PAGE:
Jim Garfield had his starting quarterback at Wichita Falls (Texas) Rider three seasons ago.
However, because of district rules, he wasn’t able to play freshman JT Barrett on the varsity.
“He was just a special kid,” Garfield said. “He took control of the offense. He’s an amazing young man.”
That special kid is now headed to Ohio State.
The nation’s top dual-threat quarterback and No. 37 prospect overall according to 247Sports, committed to the Buckeyes on Wednesday over offers from the likes of LSU, Baylor, Arizona, Illinois, Ole Miss, Mississippi State and Nebraska.
The 6-foot-2, 205-pound Barrett really blossomed as a junior, completing 102 of 171 passes for 1,605 yards and 14 touchdowns to just seven interceptions. He added another 1,521 yards rushing and nine more scores.
“He’s a very mobile quarterback,” Garfield started in. “People see him run the football, and he’s as fast as he needs to be running the football. I think the one thing that caught everyone’s eye is he can spin that ball out. He’s a great passer. With those two qualities mixed in, it’s a no brainer he’s one of the best quarterbacks in the country. Then you throw in his leadership abilities and personality, those intangibles he brings to the table, it’s just amazing.
“I’ve never worked with someone like that,” he continued. “I’ve worked with a lot of great young men in my day, a lot of great athletes and a lot of great leaders, but for the whole package, he’s one of the best I’ve been around.”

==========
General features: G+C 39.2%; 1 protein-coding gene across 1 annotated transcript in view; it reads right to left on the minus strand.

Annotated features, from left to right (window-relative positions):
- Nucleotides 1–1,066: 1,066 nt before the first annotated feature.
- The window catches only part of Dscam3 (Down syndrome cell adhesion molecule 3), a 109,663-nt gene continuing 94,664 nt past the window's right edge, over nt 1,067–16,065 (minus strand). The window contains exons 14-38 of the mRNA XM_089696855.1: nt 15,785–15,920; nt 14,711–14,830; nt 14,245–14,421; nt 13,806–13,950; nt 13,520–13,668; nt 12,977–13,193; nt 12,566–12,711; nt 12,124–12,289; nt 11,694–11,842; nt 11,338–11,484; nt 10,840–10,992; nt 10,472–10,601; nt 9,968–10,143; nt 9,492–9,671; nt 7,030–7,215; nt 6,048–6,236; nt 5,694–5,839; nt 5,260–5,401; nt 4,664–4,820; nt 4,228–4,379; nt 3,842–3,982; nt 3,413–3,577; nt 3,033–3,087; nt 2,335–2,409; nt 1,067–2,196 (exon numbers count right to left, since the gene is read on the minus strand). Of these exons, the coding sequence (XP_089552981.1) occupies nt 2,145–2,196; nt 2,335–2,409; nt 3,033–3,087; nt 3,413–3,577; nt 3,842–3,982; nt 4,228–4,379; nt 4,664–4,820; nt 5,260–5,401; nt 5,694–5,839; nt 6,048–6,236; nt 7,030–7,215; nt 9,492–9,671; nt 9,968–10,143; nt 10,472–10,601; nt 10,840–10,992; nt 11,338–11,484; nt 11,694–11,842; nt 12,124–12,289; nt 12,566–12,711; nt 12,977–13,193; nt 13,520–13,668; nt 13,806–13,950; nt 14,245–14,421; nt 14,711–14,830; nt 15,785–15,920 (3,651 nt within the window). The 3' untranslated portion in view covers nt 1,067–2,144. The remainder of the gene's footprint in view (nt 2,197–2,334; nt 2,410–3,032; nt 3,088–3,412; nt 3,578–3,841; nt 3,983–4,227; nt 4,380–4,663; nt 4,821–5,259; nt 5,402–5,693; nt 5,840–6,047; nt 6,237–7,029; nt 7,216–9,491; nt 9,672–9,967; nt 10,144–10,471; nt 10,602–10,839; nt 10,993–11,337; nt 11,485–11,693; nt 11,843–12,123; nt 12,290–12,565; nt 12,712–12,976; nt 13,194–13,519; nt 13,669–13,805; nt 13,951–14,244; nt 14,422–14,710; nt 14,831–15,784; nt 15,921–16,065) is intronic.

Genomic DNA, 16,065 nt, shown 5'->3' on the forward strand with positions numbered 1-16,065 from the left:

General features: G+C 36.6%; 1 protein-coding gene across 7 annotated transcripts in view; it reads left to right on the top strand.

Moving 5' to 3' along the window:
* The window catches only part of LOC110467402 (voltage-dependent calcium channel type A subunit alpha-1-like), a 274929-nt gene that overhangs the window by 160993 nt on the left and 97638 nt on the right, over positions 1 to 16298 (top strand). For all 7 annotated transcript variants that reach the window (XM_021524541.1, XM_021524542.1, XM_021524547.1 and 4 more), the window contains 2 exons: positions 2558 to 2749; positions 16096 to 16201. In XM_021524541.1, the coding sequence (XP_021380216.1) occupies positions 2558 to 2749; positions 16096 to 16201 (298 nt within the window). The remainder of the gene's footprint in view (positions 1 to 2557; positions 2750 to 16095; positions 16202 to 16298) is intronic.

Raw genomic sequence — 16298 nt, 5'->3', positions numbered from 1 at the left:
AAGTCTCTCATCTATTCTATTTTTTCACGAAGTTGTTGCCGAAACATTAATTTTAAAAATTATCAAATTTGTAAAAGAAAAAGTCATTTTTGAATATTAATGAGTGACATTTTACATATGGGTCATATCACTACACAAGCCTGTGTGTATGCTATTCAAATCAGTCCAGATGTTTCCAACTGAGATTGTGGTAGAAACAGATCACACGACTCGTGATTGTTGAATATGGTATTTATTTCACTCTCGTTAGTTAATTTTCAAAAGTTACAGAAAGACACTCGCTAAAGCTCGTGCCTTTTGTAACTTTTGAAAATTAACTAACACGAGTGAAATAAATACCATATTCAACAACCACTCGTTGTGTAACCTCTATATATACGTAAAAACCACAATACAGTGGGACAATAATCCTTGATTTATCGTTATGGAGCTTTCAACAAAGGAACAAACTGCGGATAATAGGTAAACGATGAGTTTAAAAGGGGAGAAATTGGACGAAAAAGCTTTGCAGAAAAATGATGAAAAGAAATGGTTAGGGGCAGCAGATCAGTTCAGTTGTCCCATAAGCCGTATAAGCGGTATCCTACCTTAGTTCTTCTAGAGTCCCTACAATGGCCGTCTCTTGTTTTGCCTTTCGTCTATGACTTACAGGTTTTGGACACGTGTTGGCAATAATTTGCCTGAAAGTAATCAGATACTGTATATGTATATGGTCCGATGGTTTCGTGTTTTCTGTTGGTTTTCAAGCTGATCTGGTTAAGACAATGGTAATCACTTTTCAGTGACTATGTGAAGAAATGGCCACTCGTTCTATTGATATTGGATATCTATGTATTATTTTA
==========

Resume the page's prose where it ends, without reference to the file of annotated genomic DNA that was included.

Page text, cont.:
Barrett spreads his time around to several things besides football. He plays basketball and runs track. He’s very involved with peer assistant leadership programs at the school. He also volunteers at his church.
“He’s a shining stone,” Garfield said. “He does everything well and it doesn’t matter what he’s doing, he’s going to give 100 percent and really focus on what’s going on around him.”
In choosing Ohio State, Garfield says Barrett saw a lot similarities regarding his own school and football program.
“I think the one thing that sealed the deal for Ohio State was the ‘we factor.’ Here with our program, it’s us and we, and not I and me. That caught his attention when he was on his visit there. Everyone involved in the program was talking about a family atmosphere.
“The things Coach (Urban) Meyer has done previously at Florida, he’s talking about doing the same things at Ohio State. It really comes down to the family package at Ohio State. He wants a great education and he went to the college of business up there and they were talking the same thing, we and us, and not me and I, and that put it over the top.”
The following year, the district began allowing freshman to play varsity football.